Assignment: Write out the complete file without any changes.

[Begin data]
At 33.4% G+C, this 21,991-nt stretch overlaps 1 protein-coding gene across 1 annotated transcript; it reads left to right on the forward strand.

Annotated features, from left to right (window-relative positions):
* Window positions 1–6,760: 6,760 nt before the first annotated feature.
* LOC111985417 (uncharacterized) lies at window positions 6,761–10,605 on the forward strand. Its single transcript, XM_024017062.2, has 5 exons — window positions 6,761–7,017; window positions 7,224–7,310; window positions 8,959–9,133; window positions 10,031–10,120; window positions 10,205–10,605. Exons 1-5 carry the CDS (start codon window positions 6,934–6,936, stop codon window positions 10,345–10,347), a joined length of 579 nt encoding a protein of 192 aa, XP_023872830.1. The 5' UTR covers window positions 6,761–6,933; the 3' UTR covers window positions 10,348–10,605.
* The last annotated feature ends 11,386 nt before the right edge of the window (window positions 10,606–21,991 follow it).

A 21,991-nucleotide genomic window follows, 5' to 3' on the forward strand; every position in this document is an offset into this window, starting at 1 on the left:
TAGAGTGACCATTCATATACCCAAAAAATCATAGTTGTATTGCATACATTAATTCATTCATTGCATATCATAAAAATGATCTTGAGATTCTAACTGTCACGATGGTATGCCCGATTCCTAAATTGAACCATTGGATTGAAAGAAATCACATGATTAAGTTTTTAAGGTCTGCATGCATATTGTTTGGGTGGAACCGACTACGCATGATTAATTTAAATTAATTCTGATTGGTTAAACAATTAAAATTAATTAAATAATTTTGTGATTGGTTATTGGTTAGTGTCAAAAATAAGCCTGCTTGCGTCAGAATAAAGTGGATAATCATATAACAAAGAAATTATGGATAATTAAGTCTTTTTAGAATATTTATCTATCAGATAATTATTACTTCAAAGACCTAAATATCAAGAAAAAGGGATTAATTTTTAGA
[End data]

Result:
At 33.4% G+C, this 21,991-nt stretch overlaps 1 protein-coding gene across 1 annotated transcript; it reads left to right on the forward strand.

Annotated features, from left to right (window-relative positions):
* Window positions 1–6,760: 6,760 nt before the first annotated feature.
* LOC111985417 (uncharacterized) lies at window positions 6,761–10,605 on the forward strand. Its single transcript, XM_024017062.2, has 5 exons — window positions 6,761–7,017; window positions 7,224–7,310; window positions 8,959–9,133; window positions 10,031–10,120; window positions 10,205–10,605. Exons 1-5 carry the CDS (start codon window positions 6,934–6,936, stop codon window positions 10,345–10,347), a joined length of 579 nt encoding a protein of 192 aa, XP_023872830.1. The 5' UTR covers window positions 6,761–6,933; the 3' UTR covers window positions 10,348–10,605.
* The last annotated feature ends 11,386 nt before the right edge of the window (window positions 10,606–21,991 follow it).

A 21,991-nucleotide genomic window follows, 5' to 3' on the forward strand; every position in this document is an offset into this window, starting at 1 on the left:
TAGAGTGACCATTCATATACCCAAAAAATCATAGTTGTATTGCATACATTAATTCATTCATTGCATATCATAAAAATGATCTTGAGATTCTAACTGTCACGATGGTATGCCCGATTCCTAAATTGAACCATTGGATTGAAAGAAATCACATGATTAAGTTTTTAAGGTCTGCATGCATATTGTTTGGGTGGAACCGACTACGCATGATTAATTTAAATTAATTCTGATTGGTTAAACAATTAAAATTAATTAAATAATTTTGTGATTGGTTATTGGTTAGTGTCAAAAATAAGCCTGCTTGCGTCAGAATAAAGTGGATAATCATATAACAAAGAAATTATGGATAATTAAGTCTTTTTAGAATATTTATCTATCAGATAATTATTACTTCAAAGACCTAAATATCAAGAAAAAGGGATTAATTTTTAGA